The late Fred Korematsu, who challenged Executive Order 9066, wrote in an op-ed that, “[a]ccording to Malkin, it is OK to take away an entire ethnic group’s civil rights because some individuals are suspect.” And nearly 40 historians signed onto a statement condemning Malkin’s spurious scholarship.

Steven Franssen
Steven Franssen (Photo Credit: Bitchute)

White nationalist Steven Franssen was a regular contributor to This Week on the Alt Right — a white supremacist talk show originally co-hosted by Mark Collett and Bre Faucheux — from 2017 through 2018. During his appearances, Franssen, sporting a high-and-tight haircut, would espouse racist and antisemitic views.

In a November 17, 2017 episode, Franssen complained about a trailer for the 2018 movie Rampage because it depicted a black woman as a scientist. Franssen said that filmmakers “plug in these minorities in all these different roles that they wouldn’t be in naturally in free market circumstances.”

“And they can’t reconcile with the fact that in reality, actually, by and large in the West, white men have brought everything to prominence,” he continued, “[and] have created the entire civilization that we get to sit around and enjoy. And so there’s this disconnect from them and I think it breeds a resentment for them.”

During that same episode he lamented that “if you start talking about the real effects of race, and you start putting people into groups and oh, you’re being an evil collectivist and these sort of things and noticing patterns and trends across groups with regards to criminality and race and IQ, then you basically are run out of academia, and you’re basically run out of public office.”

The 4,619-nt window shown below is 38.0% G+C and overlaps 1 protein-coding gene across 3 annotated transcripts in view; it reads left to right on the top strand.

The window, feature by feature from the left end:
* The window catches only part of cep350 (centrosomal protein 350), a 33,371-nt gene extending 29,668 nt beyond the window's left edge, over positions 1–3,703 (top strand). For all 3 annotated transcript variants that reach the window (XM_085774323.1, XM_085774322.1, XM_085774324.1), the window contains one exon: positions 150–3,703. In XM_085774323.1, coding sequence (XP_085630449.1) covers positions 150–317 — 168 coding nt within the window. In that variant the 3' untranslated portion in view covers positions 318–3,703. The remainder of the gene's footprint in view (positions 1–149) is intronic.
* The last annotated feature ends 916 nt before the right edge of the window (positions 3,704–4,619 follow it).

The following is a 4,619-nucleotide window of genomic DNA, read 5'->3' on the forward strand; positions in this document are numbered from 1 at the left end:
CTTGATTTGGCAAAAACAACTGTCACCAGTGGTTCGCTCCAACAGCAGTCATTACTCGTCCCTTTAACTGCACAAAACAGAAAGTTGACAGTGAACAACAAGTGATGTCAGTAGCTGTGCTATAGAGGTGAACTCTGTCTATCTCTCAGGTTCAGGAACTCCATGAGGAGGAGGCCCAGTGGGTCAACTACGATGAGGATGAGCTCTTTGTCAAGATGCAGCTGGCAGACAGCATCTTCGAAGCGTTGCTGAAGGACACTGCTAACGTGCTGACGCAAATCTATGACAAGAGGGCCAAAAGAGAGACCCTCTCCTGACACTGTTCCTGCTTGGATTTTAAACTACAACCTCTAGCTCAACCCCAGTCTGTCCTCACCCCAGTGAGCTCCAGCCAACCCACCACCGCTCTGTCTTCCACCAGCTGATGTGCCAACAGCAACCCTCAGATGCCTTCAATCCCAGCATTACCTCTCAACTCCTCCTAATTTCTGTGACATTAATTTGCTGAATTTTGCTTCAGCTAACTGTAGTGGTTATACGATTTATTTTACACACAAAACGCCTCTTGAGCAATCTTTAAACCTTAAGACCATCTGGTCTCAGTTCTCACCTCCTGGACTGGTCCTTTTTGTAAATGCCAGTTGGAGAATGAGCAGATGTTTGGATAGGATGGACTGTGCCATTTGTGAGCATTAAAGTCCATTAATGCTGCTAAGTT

He also claimed at the time to be writing a book called It’s Okay to Be White, which he promised would debunk “a lot of the leftist talking points on colonialism, slavery, and white guilt,” and show readers how to be “great white advocate[s].” (The book never materialized.) During an October 11, 2017 episode he said he considered himself an “Identitarian.”

In a video for his own channel about Faith Goldy being banned from PayPal, Franssen said Jewish conservative Ben Shapiro has “not accepted Jesus Christ into his heart” and would “burn in Hell.” And during an October 3, 2018 episode of This Week on the Alt Right, Franssen promoted the work of antisemitic retired professor Kevin MacDonald during a discussion of Harvey Weinstein.